These things have all been varying degrees of "real" but none of them was done because that's what you have to do in "real life." In fact, all of them were done to a greater or lesser extent in defiance of what you have to do in "real life." They were done in rebellion against "what adults do." They made me happy and are, I would say, all good, moral things to have done.

The "real world" makes you do bad things

I could create an equal list of things that I have done because "that's what you have to do in real life," or "that's what adults do." I won't, but I could. I started to, but deleted it. The things on that list range from the dreadful, to the banal, to the downright evil. I've done them because while I might have ideals, I had to face "reality."  

Do you think Manafort is being indited today for ignoring the "reality" in which he found himself? No, he did what you have to do in real life. Do you think that a little boy in the SS thought he wanted to grow up and gas Jews? No, he was responding to the reality in which he found himself and doing what he had to do in the "real world" because he was an "adult." All of the most horrible things I have done have been because I was "facing facts" and "doing what I had to do."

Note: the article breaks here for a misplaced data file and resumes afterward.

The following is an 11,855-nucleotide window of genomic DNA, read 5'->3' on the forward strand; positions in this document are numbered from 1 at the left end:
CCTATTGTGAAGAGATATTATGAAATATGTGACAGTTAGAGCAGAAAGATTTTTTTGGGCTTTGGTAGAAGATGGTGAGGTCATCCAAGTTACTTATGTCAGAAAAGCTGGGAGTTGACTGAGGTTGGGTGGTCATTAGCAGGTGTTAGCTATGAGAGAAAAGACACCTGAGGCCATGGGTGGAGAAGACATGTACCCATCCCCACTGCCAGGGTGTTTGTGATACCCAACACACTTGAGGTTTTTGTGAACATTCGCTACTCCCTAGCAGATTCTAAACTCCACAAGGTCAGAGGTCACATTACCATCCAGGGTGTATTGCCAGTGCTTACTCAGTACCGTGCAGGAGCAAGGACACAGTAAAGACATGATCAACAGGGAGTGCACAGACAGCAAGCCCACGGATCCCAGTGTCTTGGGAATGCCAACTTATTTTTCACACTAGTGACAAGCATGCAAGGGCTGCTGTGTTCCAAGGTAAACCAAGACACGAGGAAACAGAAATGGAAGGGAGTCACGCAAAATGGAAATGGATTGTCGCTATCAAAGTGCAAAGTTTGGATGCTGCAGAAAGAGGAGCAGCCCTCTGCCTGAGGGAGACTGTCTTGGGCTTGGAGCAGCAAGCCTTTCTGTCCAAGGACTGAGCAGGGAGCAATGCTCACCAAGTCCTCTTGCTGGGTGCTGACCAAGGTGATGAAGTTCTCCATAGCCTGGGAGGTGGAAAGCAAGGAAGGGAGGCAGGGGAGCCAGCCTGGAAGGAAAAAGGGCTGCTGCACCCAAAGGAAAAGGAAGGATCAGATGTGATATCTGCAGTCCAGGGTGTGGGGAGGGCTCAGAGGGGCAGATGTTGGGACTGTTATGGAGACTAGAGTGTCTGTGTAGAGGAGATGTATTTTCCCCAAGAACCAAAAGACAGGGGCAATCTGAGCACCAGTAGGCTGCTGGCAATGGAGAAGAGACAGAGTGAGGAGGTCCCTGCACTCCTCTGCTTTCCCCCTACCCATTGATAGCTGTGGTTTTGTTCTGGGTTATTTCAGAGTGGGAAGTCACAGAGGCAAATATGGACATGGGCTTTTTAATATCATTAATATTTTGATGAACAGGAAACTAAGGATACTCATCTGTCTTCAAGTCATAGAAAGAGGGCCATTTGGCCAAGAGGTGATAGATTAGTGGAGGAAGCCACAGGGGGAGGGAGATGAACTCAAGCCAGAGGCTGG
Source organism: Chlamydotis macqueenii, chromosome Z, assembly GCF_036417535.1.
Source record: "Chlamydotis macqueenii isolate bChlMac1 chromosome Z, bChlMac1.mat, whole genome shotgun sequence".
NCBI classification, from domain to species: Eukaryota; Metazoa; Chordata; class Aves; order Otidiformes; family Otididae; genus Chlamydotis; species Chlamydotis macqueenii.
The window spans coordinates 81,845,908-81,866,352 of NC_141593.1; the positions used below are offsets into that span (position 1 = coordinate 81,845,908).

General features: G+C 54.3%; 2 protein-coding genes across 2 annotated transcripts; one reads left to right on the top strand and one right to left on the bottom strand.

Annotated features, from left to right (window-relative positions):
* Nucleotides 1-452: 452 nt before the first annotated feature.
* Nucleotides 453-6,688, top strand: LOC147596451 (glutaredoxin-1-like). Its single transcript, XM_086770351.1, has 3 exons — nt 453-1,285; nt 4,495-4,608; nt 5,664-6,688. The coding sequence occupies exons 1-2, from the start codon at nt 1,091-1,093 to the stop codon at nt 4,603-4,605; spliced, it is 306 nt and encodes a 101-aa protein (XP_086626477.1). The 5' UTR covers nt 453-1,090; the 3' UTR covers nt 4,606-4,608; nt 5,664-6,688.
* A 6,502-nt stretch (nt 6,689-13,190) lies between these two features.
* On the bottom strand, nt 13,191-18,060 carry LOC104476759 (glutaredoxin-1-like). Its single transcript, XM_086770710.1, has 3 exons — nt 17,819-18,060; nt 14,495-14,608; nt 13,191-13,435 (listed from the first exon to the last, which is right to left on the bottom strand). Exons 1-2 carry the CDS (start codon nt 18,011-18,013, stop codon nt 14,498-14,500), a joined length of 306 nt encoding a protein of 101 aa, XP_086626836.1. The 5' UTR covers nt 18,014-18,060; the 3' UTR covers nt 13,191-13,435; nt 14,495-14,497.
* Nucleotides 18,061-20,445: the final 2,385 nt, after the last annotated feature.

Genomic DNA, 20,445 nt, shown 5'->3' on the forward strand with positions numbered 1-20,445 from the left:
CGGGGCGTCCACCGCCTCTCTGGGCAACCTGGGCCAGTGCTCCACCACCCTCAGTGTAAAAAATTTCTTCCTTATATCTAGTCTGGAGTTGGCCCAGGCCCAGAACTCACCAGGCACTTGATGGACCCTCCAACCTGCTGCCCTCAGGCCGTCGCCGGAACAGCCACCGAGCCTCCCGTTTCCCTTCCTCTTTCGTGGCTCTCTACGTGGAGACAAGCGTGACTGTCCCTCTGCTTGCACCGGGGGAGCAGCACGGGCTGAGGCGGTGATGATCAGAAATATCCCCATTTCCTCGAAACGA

The "real world" that "adults" live in isn't even real

My intellectual life for the past four years has been increasingly influenced by media ecology. Media ecology is all about how media and thought patterns interact and exist. What I have learned is that the "real world" that "adults" inhabit isn't even real. It's constructed by our interactions with various communication and can certainly be constructed another way through different interactions. Worse than that, however, it is manufactured through various interactions that actually make us think that we consented to various things that we never would have wanted or needed or desired if the world were "real." Well, guess what, you no longer have my consent, "real world."

As a Christian, we aren't even supposed to be like the "real world."